Andy Jarosz is a passionate traveller and a professional writer whom only recently has started to link his work with his passion. Writing in corporate magazines and creating website content might pay the bills, but it is recounting the experiences of his 20+ years of semi-nomadic existence that really gets the creative juices flowing. His travel blog 501 places is a selection of his experiences from his travels, and is updated daily.

Follow   Andy on Twitter.

17 Comments

  • Juno says:

    Wow. Andy it’s so touching. Photography is certainly the best way to include emotions, and I almost can feel how you feel. Here, we have saperated families by war, and organized reunited happens once every 5 or 10years. But it’s highly unlikely after while ship thing. Shame..
    Couldn’t be better. Thanks for sharing such a wonderful moments!

  • This is indeed special and an emotional journey for Andy. Thanks for sharing!

  • Nellie says:

    Andy, thanks for taking us on the journey. Stunning and inspiring shots! I’ve always wanted to see the Northern Lights. Your story of reuniting with long-lost relatives in Ukraine is also extremely touching.

    • cumi&ciki says:

      On the Northern Lights,I want to see them too! The 1st time i watched this phenomenon was on TV! It bowled me over.
      I also agree on the reunion being so touching. Isn’t it divine intervention that paths can cross again after so many years? God is good.

  • Oh wow. 5 powerful photos, of natural beauty and of such a rich family history…

  • Ted Nelson says:

    That must have been one incredible reunion regarding picture #3. How crazy after so many years to be reunited.

    I will be in Canada camping this summer and hope to witness the Northern Lights although I am sure it will not be as spectacular as your photo.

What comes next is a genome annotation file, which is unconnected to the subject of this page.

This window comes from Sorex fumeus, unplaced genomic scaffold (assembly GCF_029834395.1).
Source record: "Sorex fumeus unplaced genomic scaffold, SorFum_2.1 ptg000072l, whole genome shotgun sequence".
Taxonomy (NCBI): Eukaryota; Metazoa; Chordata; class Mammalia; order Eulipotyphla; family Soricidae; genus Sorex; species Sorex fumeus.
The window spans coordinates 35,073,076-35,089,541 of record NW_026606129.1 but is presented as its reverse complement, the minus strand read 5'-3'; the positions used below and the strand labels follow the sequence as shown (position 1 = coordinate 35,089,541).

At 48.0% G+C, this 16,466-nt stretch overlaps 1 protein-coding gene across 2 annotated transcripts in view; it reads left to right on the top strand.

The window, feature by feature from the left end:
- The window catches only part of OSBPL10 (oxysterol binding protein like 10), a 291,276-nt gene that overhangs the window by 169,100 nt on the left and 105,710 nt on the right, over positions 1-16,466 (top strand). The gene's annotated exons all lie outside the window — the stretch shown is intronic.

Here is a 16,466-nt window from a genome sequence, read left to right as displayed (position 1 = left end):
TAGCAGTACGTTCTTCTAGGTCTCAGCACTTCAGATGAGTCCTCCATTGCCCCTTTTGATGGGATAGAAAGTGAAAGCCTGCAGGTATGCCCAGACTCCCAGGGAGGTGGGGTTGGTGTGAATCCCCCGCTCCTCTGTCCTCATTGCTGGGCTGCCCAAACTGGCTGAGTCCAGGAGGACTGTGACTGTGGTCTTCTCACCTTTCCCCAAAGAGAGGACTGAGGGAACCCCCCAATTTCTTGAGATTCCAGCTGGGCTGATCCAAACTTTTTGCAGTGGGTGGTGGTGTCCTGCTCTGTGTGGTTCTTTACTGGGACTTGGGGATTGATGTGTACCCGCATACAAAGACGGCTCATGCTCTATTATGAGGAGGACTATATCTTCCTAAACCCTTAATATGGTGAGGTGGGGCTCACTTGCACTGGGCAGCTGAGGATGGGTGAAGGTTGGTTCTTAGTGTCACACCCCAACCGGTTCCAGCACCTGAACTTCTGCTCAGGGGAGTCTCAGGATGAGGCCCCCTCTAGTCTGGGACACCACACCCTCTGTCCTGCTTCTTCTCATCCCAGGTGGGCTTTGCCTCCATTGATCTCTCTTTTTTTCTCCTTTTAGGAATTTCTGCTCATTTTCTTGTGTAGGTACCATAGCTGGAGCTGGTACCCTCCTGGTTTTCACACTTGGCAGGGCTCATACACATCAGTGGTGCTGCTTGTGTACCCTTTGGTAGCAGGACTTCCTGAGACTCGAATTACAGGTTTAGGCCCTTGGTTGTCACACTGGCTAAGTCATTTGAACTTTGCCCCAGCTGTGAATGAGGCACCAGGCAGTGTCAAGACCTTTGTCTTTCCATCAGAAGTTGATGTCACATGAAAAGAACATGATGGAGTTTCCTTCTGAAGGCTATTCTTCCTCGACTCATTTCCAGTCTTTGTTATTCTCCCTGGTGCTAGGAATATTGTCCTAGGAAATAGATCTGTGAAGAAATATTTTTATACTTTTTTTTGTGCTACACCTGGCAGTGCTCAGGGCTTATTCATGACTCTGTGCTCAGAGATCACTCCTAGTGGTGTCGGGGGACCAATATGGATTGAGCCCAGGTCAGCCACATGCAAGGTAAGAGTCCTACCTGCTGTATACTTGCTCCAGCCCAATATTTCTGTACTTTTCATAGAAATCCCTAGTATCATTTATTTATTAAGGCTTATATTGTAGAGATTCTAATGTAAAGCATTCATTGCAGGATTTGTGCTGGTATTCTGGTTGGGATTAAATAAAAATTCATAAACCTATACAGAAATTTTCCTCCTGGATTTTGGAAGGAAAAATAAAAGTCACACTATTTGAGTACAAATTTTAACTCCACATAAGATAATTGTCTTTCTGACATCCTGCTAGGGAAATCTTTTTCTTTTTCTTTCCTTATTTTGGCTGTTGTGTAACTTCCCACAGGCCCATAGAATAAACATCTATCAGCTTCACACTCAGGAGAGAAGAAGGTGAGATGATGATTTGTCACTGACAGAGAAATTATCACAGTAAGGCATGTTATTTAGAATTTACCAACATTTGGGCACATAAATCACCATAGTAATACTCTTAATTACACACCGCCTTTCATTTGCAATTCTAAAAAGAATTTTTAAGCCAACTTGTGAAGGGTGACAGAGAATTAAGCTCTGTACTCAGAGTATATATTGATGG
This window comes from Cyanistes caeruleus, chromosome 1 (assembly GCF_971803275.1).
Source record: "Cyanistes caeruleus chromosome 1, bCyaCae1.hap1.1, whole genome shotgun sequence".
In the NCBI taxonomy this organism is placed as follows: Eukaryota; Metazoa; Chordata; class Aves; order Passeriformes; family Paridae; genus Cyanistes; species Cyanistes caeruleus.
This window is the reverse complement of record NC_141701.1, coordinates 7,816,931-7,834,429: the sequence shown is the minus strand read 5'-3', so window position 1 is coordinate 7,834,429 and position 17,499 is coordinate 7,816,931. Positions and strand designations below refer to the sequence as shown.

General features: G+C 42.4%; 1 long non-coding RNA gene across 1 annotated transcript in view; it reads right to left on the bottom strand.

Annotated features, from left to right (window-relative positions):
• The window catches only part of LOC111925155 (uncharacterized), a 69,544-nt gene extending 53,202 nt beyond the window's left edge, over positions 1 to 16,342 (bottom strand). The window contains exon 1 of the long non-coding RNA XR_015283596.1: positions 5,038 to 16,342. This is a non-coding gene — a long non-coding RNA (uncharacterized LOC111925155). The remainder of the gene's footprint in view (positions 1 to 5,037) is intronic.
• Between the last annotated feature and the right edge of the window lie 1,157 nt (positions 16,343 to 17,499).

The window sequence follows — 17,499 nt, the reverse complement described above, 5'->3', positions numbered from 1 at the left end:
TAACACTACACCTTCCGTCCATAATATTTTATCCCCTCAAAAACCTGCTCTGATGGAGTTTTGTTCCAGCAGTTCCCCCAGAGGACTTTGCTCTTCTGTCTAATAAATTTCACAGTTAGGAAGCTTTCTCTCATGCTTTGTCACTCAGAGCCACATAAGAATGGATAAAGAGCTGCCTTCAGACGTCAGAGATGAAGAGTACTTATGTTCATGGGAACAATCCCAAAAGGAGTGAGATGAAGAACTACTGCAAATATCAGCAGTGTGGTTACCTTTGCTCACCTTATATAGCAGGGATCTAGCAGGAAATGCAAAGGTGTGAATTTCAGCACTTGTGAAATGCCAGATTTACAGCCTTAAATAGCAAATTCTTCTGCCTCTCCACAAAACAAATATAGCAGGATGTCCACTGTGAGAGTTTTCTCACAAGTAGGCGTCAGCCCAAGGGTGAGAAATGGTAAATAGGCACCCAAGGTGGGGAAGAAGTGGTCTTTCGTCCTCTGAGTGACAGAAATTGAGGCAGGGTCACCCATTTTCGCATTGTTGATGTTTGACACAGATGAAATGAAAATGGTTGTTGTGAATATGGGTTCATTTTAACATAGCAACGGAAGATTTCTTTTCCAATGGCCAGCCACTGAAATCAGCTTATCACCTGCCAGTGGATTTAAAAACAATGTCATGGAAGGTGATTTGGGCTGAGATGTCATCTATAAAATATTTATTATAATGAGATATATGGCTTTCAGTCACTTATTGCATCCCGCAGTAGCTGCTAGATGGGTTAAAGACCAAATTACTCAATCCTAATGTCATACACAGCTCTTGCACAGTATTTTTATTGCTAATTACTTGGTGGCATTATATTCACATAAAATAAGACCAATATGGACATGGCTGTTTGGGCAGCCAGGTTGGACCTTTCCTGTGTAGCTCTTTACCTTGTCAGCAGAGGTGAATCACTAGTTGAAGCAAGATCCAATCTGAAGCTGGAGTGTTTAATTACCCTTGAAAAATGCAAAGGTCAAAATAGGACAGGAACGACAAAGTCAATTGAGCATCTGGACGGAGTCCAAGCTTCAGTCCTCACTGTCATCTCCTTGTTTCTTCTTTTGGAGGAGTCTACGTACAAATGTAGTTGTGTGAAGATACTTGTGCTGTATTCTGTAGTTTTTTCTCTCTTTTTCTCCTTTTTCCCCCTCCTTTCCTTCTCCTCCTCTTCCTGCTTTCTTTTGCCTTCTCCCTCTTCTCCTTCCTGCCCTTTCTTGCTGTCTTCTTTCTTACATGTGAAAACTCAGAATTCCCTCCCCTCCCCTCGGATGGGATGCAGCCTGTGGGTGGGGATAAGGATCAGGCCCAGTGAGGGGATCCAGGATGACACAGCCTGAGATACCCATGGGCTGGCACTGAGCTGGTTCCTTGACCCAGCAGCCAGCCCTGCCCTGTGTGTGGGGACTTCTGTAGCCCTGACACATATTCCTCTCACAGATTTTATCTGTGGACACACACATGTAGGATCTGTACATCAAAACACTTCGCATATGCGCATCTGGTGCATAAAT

• Dave and Deb says:

    I love the post and especially the picture of your mum with her cousin after 70 years.
    We have never seen the Northern Lights, we really have to go north this winter. They can be seen in our province that we live in! Unbelievable that we haven’t seen them yet!

  • Photographs often transcend just the image. Emotion from the person taking them can live in the minds eye forever. Often times I don’t photograph a moment in time. It makes it that bit rarer.

    Other times like Andy here, they bring back the memories of a lifetime.

    • cumi&ciki says:

      Closure is so important. I think that’s what every human being wants/craves.. but how many actually get the desires of their hearts? Andy’s story is amazing because it is about deep suffering & loss but then triumphant victory & joy in reunion in the end.
      When I asked Andy to do the post on Photographs that fill you with Emotion, i did not know what to expect. This post is great. It is everything the title says and more.

  • Andy Jarosz says:

    Thank you to all for the very kind comments.
    When I was asked to write this post I first thought of all the places I’d seen while travelling and tried to consider which had made me feel emotional. I’m not a weepy sort of person, so when I thought about standing at the Grand Canyon or the Taj Mahal, while they were hugely impressive sights they didn’t necessarily tick the emotional box. Then I thought back to the recent adventures I’ve had in researching my family history, and all of a sudden selecting the five choices was easy.
    As for the Northern Lights, if you see it you’ll never forget it 🙂

  • worldwindows says:

    Northern Lights seems amazing. Thanks for sharing. Also did not know that there are more Polish military cemetery i es-Soviet Union besides the famous one in Katyn. I hope the countries will do the right thing as families comes to terms.

  • Irene Barnes says:

    Hi Andy,
    That is really amazing. It appears that my grandfather was also buried in the same place as your grandfather. Did you by any chance see/video any other graves.? My grandfather surname was Andrzej Pichner who served in the Polish Army and died in Uzbekistan in 1942. I have seen the picture you posted on the internet. I have his grave number 1-3 buried in Polski Cmentarza Narpaj.